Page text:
Spanish Dance by Nicholas Wilton, performed by Alexei Knupffer.
Read the Review in Fanfare
N. WILTON Toccata in d, op. 2.Spanish Dance in A, op. 3. Waltzes Nos. 1-6 Alexei Knupffer (pn) PHILANGELUS 2 (16:38)
A young composer based in England, Nicholas Wilton has previously achieved success with his disc of sacred choral music (see http://www.catholicmusic.co.uk/index.html). His music is deceptively simple. Here, in a disc dedicated to his mother and father, are eight short pieces (the playing time above is correct).
The accompanying commentary to the disc states modestly that this is a "short recording of a few miniatures for piano for those who might like them". The miniatures are impeccably championed by the evidently highly musical pianist, Alexei Knupffer. The program note also openly acknowledges that Wilton wears his major influences on his sleeve, and such is the case. Chopin and Scarlatti cast the longest shadows, while Shostakovich, Beethoven and Liszt lurk in the background (sometimes in the far background).
The short recital begins with the D-Minor Toccata, where it is surely Scarlatti that feeds the compositional hand (both texture and gesture point to this). The melancholy Spanish Dance in A (perhaps pointing towards Albéniz) is geographically specific in demeanour but more, it holds a key to Wilton's methodology: that of a Satie-esque way of making the most of ostensibly simple gestures.
The Waltzes speak most strongly of the influence of Chopin (the second, the F-Minor, in particular, to my ears, and the Fourth, in a hyper-melancholy C-Minor: though the ending of the latter piece, a question mark in music, points more towards the enigmantic Satie again). The Waltzes speak, also, of a gentle soul at work here, but a soul that is entirely unafraid to speak its own truth. Accusations of being derivative are inevitable, perhaps, but careful listening reveals deeper truths. The charming innocence of the opening of the third Waltz (G-Minor) is perhaps allied to the technique of emotional Rückblick that one encounters in Schumann's Kinderszenen, and even as Wilton's Waltz opens out emotionally, it remains overshadowed by its opening.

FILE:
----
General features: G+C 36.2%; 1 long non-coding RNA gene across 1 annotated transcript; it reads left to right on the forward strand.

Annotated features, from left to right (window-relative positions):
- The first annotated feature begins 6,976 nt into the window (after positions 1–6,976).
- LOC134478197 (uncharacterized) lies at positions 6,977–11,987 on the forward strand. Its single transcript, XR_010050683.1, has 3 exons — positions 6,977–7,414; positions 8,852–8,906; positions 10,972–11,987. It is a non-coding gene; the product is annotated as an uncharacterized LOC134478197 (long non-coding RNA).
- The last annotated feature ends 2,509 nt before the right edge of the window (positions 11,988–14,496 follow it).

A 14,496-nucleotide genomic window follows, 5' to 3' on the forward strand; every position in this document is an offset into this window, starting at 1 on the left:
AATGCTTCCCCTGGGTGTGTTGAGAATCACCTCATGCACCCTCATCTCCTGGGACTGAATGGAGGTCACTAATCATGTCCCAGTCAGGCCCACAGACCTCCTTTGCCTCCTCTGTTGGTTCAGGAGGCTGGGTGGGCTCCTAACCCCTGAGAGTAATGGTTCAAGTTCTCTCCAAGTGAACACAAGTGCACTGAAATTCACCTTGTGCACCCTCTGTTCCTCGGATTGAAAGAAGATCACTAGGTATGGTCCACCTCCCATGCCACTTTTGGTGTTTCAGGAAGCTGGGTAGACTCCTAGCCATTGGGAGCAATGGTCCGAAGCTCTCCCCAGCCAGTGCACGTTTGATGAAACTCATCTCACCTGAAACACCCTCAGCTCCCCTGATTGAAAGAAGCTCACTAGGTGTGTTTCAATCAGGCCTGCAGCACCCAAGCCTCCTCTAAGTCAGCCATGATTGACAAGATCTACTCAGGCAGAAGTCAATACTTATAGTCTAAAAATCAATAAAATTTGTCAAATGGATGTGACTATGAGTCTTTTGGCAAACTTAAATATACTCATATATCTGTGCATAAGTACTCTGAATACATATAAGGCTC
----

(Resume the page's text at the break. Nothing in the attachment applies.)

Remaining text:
The only Waltz to demonstrate any real sort of assertiveness, and then briefly, is the Fifth (A flat-Minor). The final B-Minor rides the tightrope of playful and melancholy with consummate expertise, ending with a firm gesture; yet, nevertheless, we are left wanting more.
The recording is quite close, but that is not inappropriate for music of this ilk. Fascinating. It is worthwhile pointing out, also, that one can experience Wilton's choral music against video images of the great Florentine master Fra Angelico at https://www.youtube.com/watch?v=hRkiBQJ87X4
Wilton's recording can be purchased at https://www.tutti.co.uk/search?q=wilton+piano. Colin Clarke
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